WYDOT, WHP urge motorists to pay attention when driving  

December 29, 2018

During the holidays, more motorists will be on the roads traveling to visit family and friends, making it even more important for drivers to pay attention when they get behind the wheel.
Wyoming Department of Transportation and Wyoming Highway Patrol officials are urging motorists to put distractions away and focus on driving to help reduce or eliminate fatalities associated with distracted driving.
“Safe driving requires a combination of skills, dexterity, and focus,” said WYDOT Director Bill Panos. “Any activity that takes your attention away from the road should be avoided.”
Distracted driving takes many forms, such as texting, eating, changing a radio station, talking, and watching something other than the road. Those activities should be avoided when driving. If a person needs to use their cell phone, they should pull off the road in a safe, designated area.
“Texting and driving are by far the most dangerous because it combines three types of distracted driving – manual, visual and cognitive,” said Wyoming Highway Patrol Col. Kebin Haller. “When you’re texting, you are not watching the road. You’re also taking your hands off the steering wheel. And, you’re also thinking about what your typing instead of driving.”
Distracted driving fatal crashes have fluctuated during the past five years in Wyoming. There were 9 distracted driving fatalities in 2017, 10 in 2016, 10 in 2015, eight in 2014 and six in 2013.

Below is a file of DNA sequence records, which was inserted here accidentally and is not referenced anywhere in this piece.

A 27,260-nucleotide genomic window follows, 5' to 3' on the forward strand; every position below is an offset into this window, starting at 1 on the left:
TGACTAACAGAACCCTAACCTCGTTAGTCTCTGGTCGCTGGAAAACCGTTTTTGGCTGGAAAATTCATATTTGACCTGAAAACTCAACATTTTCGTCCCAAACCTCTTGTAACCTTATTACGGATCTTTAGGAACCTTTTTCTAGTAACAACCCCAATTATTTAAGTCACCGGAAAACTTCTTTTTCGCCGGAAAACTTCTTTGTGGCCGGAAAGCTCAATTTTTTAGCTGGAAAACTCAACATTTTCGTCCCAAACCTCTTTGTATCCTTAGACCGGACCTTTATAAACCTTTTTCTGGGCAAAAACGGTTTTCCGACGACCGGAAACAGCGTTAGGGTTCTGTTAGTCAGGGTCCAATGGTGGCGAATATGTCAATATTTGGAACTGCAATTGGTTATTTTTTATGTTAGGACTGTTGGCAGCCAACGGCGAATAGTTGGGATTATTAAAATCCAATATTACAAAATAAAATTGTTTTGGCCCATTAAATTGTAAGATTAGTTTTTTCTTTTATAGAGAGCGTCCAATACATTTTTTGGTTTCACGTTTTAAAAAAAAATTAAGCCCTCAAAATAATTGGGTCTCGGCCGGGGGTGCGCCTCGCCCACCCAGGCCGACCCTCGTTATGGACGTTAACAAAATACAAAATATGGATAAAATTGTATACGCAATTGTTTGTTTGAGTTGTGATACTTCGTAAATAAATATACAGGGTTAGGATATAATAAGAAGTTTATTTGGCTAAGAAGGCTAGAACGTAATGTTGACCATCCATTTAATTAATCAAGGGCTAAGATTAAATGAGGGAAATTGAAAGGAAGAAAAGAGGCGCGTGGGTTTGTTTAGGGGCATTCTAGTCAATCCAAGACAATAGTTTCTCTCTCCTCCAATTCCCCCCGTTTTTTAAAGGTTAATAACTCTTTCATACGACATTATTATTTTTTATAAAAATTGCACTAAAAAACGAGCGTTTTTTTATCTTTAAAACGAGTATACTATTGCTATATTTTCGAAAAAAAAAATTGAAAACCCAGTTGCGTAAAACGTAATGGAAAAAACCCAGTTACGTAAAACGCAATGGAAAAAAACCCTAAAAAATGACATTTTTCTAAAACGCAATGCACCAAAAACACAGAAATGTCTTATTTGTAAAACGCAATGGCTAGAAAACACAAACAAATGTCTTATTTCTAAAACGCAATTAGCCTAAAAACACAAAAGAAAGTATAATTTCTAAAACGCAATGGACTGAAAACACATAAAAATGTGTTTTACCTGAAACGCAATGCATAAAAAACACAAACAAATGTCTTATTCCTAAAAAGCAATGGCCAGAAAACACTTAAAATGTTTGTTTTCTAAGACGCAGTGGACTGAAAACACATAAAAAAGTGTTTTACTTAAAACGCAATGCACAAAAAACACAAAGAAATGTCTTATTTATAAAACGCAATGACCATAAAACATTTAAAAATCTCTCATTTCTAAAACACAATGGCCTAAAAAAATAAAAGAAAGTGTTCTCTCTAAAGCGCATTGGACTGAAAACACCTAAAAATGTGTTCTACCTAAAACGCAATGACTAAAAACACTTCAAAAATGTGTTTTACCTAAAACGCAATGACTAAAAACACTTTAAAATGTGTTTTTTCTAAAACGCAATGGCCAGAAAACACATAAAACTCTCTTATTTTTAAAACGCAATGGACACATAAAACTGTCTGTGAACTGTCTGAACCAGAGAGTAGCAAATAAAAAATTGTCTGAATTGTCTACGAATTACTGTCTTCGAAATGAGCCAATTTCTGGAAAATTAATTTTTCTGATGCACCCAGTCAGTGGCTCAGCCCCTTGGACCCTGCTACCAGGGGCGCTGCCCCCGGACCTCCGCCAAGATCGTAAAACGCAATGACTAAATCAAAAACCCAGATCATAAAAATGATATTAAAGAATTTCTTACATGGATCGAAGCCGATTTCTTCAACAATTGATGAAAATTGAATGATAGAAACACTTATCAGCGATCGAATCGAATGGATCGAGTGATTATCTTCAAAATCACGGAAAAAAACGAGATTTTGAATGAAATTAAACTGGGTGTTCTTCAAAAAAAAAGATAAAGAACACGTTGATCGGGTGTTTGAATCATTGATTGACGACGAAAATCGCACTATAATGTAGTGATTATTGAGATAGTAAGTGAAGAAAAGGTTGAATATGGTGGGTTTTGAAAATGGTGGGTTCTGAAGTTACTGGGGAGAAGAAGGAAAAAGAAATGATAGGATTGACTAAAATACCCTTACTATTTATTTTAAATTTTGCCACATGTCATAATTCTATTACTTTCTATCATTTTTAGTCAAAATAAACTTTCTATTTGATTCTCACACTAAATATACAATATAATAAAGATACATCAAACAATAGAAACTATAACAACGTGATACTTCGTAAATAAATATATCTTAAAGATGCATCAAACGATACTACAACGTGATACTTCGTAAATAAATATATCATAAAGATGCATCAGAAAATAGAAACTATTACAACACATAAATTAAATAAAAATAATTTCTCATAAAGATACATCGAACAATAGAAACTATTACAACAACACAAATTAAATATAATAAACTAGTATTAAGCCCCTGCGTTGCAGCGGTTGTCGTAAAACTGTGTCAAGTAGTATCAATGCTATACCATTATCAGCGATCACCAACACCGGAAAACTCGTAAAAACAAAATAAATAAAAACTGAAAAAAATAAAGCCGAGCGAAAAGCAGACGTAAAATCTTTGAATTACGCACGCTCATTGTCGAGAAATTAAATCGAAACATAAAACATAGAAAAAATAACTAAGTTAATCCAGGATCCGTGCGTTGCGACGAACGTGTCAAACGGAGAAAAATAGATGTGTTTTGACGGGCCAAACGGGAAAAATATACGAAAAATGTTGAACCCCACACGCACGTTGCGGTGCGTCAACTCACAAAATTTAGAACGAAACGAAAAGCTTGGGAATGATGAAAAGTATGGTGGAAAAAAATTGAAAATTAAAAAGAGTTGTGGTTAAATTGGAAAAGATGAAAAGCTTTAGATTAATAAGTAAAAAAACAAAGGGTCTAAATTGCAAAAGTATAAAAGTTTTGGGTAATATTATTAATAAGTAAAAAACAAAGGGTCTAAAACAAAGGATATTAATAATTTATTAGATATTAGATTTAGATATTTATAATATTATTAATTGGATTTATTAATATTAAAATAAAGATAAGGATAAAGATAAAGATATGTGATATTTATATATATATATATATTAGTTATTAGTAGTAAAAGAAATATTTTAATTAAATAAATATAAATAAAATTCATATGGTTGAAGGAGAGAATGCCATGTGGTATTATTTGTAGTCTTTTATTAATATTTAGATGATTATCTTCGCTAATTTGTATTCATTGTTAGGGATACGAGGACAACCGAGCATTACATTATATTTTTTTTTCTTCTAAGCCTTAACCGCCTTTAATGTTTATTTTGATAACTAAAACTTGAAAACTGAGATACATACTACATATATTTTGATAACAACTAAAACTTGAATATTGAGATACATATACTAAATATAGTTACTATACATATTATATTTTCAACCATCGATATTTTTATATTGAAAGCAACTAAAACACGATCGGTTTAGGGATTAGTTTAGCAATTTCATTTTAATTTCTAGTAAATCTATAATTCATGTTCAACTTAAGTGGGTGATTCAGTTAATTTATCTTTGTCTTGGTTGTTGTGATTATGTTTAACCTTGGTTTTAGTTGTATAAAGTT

“We want people to avoid distractions when they drive so they can arrive at their destinations safely this holiday season,” Panos said. “Not only is this important during the holidays but for any time of the year. Eliminating distractions means we can help protect ourselves and our fellow Wyoming citizens.”
On average, it takes about five seconds to read or send a text. But in that five seconds, a vehicle traveling 55 miles per hour can travel the length of a football field, information from the National Highway Traffic Safety Administration (NHTSA) indicated.
Not only has distracted driving claimed lives in Wyoming, but it’s also a problem nationwide.  About 3,450 lives were lost in 2016 because of distracted driving, statistics from the NHTSA showed.
“Passengers can help with distracted driving by speaking out if the driver is distracted,” Haller said.
Besides avoiding distracted driving, motorists also should never drive intoxicated and always wear their seat belts. When motorists head out, they should also plan ahead by visiting WYDOT’s 511 website at wyoroad.info for the latest road and travel information.
WYDOT’s 511 website also has a 511 mobile app that provides hands-free, eyes-free travel information.